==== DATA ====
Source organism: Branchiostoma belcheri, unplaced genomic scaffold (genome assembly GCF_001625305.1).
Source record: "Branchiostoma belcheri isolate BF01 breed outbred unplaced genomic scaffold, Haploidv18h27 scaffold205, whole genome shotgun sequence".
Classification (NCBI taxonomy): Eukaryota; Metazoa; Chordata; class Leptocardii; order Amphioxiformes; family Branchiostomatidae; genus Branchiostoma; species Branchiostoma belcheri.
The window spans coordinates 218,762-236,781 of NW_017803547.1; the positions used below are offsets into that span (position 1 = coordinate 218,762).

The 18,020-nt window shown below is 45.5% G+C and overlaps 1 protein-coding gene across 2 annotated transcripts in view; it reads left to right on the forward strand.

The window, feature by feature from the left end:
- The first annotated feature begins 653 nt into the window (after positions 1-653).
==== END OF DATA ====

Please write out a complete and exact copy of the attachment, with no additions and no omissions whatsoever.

Source organism: Branchiostoma belcheri, unplaced genomic scaffold (genome assembly GCF_001625305.1).
Source record: "Branchiostoma belcheri isolate BF01 breed outbred unplaced genomic scaffold, Haploidv18h27 scaffold205, whole genome shotgun sequence".
Classification (NCBI taxonomy): Eukaryota; Metazoa; Chordata; class Leptocardii; order Amphioxiformes; family Branchiostomatidae; genus Branchiostoma; species Branchiostoma belcheri.
The window spans coordinates 218,762-236,781 of NW_017803547.1; the positions used below are offsets into that span (position 1 = coordinate 218,762).

The 18,020-nt window shown below is 45.5% G+C and overlaps 1 protein-coding gene across 2 annotated transcripts in view; it reads left to right on the forward strand.

The window, feature by feature from the left end:
- The first annotated feature begins 653 nt into the window (after positions 1-653).